Over the weekend, Secretary of Defense Robert Gates told the Associated Press that he would like to see Congress act to repeal "Don't Ask, Don't Tell" during the upcoming lame duck session, but that "I'm not sure what the prospects for that are." Meanwhile, the Wall Street Journal reports that Senate Armed Services Committee Chairman Carl Levin (D-Mich.) is in talks with Ranking Member John McCain (R-Ariz.) about the possibility of stripping DADT repeal from the larger defense bill, in order to pass the legislation before the end of the current congressional session. Such a move would effectively kill legislative repeal of DADT for this year and, because of the recent midterm congressional elections, significantly increase the hurdles for such an effort in the new Congress which will be formally seated in January.
Failure to pass repeal of DADT this year would be a tragically missed opportunity. Rather than engaging in discussions about how not to advance this long overdue goal, champions like Sen. Levin and leading administration officials like Secretary Gates need to redouble their efforts over the coming weeks to getting this done. There is simply no excuse for inaction. It is time for our leaders to lead.
Further complicating the picture were the comments over the weekend of the new Marine Corps commandant, Gen. James F. Amos, in which he said that now is not the time to move forward with a repeal of DADT. Gen. Amos said:
There is nothing more intimate than young men and young women — and when you talk of infantry, we're talking our young men — laying out, sleeping alongside of one another and sharing death, fear and loss of brothers…I don't know what the effect of that will be on cohesion. I mean, that's what we're looking at. It's unit cohesion, it's combat effectiveness.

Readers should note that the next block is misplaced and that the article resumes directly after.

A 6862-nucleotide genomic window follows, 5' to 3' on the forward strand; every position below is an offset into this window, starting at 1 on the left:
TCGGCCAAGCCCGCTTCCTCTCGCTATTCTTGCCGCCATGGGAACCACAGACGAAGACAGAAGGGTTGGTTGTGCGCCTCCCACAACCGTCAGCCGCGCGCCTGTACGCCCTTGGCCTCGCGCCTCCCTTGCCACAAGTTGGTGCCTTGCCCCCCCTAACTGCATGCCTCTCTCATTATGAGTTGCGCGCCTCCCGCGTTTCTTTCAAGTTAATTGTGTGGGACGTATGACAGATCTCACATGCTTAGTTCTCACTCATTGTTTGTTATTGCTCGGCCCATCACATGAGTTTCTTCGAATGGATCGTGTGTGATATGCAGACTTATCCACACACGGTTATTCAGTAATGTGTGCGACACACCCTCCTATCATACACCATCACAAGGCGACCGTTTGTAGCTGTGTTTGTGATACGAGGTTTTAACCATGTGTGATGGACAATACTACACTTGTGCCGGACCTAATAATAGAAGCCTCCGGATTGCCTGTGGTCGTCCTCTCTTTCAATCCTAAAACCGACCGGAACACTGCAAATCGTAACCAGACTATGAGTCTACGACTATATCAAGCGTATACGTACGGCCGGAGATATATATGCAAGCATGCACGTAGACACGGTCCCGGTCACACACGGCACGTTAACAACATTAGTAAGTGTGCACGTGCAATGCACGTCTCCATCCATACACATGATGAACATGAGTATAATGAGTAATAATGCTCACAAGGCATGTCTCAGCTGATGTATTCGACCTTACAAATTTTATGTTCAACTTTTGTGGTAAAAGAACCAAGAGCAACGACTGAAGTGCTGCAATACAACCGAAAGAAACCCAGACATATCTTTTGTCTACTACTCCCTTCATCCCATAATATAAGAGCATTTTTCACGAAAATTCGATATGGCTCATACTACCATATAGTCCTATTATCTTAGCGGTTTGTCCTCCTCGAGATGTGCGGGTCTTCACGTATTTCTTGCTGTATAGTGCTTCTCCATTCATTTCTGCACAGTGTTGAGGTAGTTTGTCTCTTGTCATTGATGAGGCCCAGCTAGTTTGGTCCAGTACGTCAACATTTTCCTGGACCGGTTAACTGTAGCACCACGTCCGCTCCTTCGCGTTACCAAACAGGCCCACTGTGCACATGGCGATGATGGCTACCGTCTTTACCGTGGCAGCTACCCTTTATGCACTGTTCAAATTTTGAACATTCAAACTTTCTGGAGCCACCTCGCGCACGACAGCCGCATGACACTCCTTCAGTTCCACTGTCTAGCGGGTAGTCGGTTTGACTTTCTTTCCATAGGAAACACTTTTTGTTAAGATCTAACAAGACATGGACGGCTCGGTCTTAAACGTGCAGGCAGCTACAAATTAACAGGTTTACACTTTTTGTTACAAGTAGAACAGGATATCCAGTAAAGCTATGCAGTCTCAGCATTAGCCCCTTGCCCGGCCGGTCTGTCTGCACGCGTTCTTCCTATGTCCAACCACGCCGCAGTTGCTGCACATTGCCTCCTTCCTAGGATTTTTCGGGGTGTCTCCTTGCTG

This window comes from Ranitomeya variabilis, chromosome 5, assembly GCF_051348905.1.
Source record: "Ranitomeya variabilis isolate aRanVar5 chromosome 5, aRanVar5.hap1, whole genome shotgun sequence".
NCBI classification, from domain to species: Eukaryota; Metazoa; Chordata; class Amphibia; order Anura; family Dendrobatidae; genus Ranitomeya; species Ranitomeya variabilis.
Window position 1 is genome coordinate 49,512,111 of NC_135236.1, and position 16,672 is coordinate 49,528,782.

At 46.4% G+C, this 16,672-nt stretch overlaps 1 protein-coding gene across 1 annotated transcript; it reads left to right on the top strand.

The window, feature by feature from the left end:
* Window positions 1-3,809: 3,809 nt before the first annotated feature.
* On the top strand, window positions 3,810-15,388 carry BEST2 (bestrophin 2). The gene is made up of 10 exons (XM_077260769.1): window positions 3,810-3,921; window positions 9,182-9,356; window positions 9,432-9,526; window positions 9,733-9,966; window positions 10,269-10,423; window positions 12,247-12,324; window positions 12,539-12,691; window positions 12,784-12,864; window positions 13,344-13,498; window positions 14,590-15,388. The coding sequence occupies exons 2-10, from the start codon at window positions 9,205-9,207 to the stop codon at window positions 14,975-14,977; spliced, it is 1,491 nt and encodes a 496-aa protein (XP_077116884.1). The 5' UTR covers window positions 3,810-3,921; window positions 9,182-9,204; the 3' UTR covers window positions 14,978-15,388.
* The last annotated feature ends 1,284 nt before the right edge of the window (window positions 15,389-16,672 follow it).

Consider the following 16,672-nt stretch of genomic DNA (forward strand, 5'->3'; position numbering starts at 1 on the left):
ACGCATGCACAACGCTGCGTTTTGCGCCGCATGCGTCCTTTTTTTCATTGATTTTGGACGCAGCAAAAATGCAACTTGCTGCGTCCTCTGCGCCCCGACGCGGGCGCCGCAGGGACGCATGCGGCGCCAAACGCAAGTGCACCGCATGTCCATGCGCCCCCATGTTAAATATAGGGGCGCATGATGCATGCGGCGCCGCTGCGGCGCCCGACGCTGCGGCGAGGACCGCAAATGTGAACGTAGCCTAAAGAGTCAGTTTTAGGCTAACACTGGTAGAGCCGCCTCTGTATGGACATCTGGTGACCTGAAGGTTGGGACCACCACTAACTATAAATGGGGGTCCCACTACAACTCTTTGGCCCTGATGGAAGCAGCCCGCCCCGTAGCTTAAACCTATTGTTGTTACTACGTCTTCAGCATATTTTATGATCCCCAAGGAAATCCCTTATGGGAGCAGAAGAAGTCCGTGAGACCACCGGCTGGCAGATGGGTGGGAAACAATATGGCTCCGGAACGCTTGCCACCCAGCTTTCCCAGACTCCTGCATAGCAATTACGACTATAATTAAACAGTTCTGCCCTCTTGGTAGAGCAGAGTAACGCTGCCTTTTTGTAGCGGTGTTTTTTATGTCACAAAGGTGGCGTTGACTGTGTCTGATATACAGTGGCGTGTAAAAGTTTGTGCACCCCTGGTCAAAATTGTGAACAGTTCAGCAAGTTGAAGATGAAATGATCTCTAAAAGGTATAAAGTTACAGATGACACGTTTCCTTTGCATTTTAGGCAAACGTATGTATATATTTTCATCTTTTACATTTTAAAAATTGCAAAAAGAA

Gen. Amos seems to question whether young, male Marines would be able and willing to serve alongside fellow Marines who they knew where gay (Gasp!) given the intimate nature of Marine life. However, findings of a Pentagon survey that was sent to 400,000 active-duty and reserve service members (including Marines) found that a majority had no objections to serving with and living alongside gay and lesbian troops. The comments of Gen. Amos really speak to a narrowing, though still present, generational divide in terms of views and attitudes towards those who are lesbian, gay or bisexual, which is also present in civilian society. Many young service members know fellow troops who are gay, and yet they continue to serve and unit cohesion remains strong. For these servicemembers, the words of the late Republican Sen. Barry Goldwater (R-Ariz.) really do ring true. Sen. Goldwater said, "You don't have to be straight to be in the military; you just have to be able to shoot straight."
Members of Congress, in the year 2010, would be wise to also remember Sen. Goldwater's words. The clock for passing a legislative repeal of the discriminatory and unconstitutional DADT is ticking away and time is running act. Please join with the ACLU in urging Congress to act and vote to repeal DADT this year. There is no reason and no excuse for delay. All who are willing to risk their lives in our armed forces should be allowed to serve with honesty and integrity.